Partner Spotlight: Paradigm Initiative’s Vision for Ensuring Good ID and Data Protection in Nigeria
By Franklyn Odhiambo and Thea Anderson, Omidyar Network
Earlier this year, the Nigerian government launched a Steering Committee for the National Identity in June, and published the Data Protection Bill 2020 for public comment in August. As a social change venture with a presence across Africa, we as Omidyar Network actively use our voice and partnerships with civil society organizations to reinforce good technology design and policy practices that yield Good ID — equity, inclusion, privacy, security, and transparency.
To better understand the implications of these developments in Nigeria, we recently spoke with Adeboye (“Boye”) Adegoke, Paradigm Initiative’s senior program manager. Paradigm Initiative is an African social enterprise, focused on increasing transparency and accountability between governments, civil society organizations, grassroots organizers, and the general public, on issues related to digital rights and inclusion. Omidyar Network partnered with Paradigm Initiative in early 2020 to support their advocacy and education efforts with Nigeria’s policymakers and the Nigerian Identity Management Commission, aiming toward securing greater safeguards and transparency in the National Identification Numbers program.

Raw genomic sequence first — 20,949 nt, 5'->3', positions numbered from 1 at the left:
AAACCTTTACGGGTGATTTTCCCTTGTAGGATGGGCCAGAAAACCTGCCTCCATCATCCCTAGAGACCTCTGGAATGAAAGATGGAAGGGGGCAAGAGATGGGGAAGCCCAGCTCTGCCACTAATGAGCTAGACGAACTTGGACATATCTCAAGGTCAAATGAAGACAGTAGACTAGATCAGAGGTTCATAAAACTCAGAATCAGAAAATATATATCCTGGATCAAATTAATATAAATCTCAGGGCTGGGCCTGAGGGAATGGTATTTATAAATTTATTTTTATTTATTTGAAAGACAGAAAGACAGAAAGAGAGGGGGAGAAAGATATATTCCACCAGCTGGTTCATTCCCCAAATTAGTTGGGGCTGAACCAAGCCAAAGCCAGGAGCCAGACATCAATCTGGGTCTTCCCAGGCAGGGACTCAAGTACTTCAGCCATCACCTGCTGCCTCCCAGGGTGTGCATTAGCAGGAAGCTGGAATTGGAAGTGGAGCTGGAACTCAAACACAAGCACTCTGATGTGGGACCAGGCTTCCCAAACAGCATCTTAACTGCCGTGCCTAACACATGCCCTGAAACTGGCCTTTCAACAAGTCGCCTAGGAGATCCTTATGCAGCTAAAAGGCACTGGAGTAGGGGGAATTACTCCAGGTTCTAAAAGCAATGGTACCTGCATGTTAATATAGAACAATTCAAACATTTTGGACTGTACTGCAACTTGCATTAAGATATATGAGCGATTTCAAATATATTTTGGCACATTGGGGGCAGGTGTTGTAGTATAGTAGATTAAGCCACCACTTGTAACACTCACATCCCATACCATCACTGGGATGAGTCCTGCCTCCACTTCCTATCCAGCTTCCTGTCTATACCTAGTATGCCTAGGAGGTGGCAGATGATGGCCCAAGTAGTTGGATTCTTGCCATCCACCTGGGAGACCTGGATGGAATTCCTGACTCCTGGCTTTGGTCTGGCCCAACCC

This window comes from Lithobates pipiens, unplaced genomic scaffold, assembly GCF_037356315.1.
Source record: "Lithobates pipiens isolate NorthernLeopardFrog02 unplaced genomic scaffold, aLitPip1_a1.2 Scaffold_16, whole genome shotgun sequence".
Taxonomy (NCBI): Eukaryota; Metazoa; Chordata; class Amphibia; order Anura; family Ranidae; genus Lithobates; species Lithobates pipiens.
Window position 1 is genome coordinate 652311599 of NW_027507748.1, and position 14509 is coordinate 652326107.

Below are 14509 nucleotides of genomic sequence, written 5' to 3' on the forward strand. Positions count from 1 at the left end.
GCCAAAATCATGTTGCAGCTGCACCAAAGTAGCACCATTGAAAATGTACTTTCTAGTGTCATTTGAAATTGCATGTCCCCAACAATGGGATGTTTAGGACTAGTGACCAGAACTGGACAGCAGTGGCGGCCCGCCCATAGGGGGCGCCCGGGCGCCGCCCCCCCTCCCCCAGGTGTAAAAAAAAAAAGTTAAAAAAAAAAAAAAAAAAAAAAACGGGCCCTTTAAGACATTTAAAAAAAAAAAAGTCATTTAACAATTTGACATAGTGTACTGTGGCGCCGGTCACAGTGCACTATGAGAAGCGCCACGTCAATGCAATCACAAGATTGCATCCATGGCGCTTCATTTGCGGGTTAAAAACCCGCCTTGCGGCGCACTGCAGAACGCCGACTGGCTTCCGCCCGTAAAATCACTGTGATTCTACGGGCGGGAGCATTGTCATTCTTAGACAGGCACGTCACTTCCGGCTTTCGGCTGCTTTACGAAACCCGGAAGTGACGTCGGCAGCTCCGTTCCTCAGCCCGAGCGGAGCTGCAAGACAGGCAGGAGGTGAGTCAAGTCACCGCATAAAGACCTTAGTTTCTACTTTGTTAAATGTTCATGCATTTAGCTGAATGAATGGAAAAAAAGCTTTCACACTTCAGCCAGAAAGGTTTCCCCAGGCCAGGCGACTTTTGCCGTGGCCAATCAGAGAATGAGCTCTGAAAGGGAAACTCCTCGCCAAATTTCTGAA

The commission operates the federal government’s national identity database, and assigns and issues the unique identification numbers that will soon be required for citizens and legal residents ages 16 and older.
Below Boye discusses these recent announcements and his organization’s vision for increasing digital ID and data protection safeguards, as well as transparency in government decision-making.
What are your top recommendations to Nigerian policymakers today on the draft Data Protection Bill 2020?
Adegoke: One, the proposed Data Protection Commission must be fully funded, staffed, and operational before there is any further registration, or issuing of [National Identification Numbers] or any other digital ID programs.